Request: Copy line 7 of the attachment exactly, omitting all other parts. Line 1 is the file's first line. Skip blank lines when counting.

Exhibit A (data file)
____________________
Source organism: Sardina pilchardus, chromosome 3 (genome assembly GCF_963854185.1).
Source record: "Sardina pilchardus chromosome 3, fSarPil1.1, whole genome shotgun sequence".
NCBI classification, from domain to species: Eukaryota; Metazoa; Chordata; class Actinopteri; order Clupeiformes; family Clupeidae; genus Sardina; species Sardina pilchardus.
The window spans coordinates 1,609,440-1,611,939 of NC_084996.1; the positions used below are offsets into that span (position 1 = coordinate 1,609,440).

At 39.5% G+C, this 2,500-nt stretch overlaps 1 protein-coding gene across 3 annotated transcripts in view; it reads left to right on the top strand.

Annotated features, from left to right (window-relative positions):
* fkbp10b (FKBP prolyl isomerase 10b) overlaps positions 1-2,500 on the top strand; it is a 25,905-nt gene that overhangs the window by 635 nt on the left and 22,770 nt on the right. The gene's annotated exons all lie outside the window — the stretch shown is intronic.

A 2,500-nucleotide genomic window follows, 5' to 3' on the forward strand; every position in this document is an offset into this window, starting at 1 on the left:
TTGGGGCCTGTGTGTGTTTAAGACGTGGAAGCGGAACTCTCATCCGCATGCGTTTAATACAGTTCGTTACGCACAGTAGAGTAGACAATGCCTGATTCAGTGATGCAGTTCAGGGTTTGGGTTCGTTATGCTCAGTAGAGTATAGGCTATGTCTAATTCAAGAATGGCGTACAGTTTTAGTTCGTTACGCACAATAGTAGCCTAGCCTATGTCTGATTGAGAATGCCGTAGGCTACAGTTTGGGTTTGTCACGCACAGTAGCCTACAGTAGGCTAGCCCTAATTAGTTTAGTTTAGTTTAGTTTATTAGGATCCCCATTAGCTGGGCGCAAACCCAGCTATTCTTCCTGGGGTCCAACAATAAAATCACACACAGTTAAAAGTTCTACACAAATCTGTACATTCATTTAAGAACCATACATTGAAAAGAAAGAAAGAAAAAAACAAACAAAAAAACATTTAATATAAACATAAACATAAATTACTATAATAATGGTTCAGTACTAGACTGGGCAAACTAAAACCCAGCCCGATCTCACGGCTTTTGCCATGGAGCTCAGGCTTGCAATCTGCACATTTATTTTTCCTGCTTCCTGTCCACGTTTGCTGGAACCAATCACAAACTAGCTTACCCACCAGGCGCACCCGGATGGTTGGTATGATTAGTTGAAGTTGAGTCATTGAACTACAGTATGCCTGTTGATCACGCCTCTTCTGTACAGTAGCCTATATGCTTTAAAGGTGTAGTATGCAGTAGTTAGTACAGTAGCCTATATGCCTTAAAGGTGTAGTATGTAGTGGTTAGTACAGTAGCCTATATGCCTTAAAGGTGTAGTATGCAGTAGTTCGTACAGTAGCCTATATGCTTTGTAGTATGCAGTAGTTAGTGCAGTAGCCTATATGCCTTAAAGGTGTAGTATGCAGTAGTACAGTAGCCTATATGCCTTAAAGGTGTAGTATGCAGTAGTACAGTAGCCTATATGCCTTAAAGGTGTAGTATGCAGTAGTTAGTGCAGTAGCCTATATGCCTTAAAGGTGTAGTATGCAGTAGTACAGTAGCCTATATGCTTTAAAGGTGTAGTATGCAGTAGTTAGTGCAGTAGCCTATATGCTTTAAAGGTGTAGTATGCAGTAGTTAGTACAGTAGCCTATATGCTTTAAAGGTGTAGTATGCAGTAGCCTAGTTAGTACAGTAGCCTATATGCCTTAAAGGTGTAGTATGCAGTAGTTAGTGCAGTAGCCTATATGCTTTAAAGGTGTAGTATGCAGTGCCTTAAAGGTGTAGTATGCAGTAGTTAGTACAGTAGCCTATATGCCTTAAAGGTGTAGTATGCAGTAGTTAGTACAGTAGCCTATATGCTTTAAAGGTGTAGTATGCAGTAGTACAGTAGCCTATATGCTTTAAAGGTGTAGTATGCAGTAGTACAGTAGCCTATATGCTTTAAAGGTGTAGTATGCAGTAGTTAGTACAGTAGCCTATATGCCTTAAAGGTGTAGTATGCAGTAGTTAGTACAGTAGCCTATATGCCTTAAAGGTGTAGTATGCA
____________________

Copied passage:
* fkbp10b (FKBP prolyl isomerase 10b) overlaps positions 1-2,500 on the top strand; it is a 25,905-nt gene that overhangs the window by 635 nt on the left and 22,770 nt on the right. The gene's annotated exons all lie outside the window — the stretch shown is intronic.